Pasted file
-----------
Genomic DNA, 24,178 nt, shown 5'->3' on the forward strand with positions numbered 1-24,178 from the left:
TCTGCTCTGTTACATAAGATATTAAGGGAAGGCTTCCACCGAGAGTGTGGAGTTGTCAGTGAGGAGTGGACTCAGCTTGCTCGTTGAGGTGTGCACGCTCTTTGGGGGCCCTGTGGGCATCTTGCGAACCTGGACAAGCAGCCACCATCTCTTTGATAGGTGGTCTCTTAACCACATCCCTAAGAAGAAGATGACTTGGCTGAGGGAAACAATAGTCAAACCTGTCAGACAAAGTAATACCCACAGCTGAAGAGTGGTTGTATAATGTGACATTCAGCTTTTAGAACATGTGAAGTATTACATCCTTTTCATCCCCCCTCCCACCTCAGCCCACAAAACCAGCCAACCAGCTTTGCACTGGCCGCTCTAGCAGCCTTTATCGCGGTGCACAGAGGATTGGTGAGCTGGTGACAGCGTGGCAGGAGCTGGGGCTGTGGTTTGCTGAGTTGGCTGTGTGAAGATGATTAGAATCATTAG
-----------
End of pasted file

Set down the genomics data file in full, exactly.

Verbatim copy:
Genomic DNA, 24,178 nt, shown 5'->3' on the forward strand with positions numbered 1-24,178 from the left:
TCTGCTCTGTTACATAAGATATTAAGGGAAGGCTTCCACCGAGAGTGTGGAGTTGTCAGTGAGGAGTGGACTCAGCTTGCTCGTTGAGGTGTGCACGCTCTTTGGGGGCCCTGTGGGCATCTTGCGAACCTGGACAAGCAGCCACCATCTCTTTGATAGGTGGTCTCTTAACCACATCCCTAAGAAGAAGATGACTTGGCTGAGGGAAACAATAGTCAAACCTGTCAGACAAAGTAATACCCACAGCTGAAGAGTGGTTGTATAATGTGACATTCAGCTTTTAGAACATGTGAAGTATTACATCCTTTTCATCCCCCCTCCCACCTCAGCCCACAAAACCAGCCAACCAGCTTTGCACTGGCCGCTCTAGCAGCCTTTATCGCGGTGCACAGAGGATTGGTGAGCTGGTGACAGCGTGGCAGGAGCTGGGGCTGTGGTTTGCTGAGTTGGCTGTGTGAAGATGATTAGAATCATTAG